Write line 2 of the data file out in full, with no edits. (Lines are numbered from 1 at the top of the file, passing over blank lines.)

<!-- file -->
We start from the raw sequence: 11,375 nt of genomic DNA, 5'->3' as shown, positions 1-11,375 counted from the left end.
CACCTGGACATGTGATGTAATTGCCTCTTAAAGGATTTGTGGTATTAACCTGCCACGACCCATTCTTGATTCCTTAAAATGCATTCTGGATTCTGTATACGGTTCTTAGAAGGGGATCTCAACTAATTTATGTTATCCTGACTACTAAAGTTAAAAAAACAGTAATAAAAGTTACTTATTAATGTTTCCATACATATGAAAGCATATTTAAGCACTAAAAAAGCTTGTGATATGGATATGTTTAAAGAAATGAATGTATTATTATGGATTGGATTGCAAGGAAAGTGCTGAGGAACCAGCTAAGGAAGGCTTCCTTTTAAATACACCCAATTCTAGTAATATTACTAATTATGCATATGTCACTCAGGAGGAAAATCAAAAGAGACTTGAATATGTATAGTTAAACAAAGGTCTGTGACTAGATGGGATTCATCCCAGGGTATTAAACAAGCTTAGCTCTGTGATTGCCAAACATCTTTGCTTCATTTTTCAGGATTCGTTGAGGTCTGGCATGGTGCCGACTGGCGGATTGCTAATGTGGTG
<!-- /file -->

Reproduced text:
CACCTGGACATGTGATGTAATTGCCTCTTAAAGGATTTGTGGTATTAACCTGCCACGACCCATTCTTGATTCCTTAAAATGCATTCTGGATTCTGTATACGGTTCTTAGAAGGGGATCTCAACTAATTTATGTTATCCTGACTACTAAAGTTAAAAAAACAGTAATAAAAGTTACTTATTAATGTTTCCATACATATGAAAGCATATTTAAGCACTAAAAAAGCTTGTGATATGGATATGTTTAAAGAAATGAATGTATTATTATGGATTGGATTGCAAGGAAAGTGCTGAGGAACCAGCTAAGGAAGGCTTCCTTTTAAATACACCCAATTCTAGTAATATTACTAATTATGCATATGTCACTCAGGAGGAAAATCAAAAGAGACTTGAATATGTATAGTTAAACAAAGGTCTGTGACTAGATGGGATTCATCCCAGGGTATTAAACAAGCTTAGCTCTGTGATTGCCAAACATCTTTGCTTCATTTTTCAGGATTCGTTGAGGTCTGGCATGGTGCCGACTGGCGGATTGCTAATGTGGTG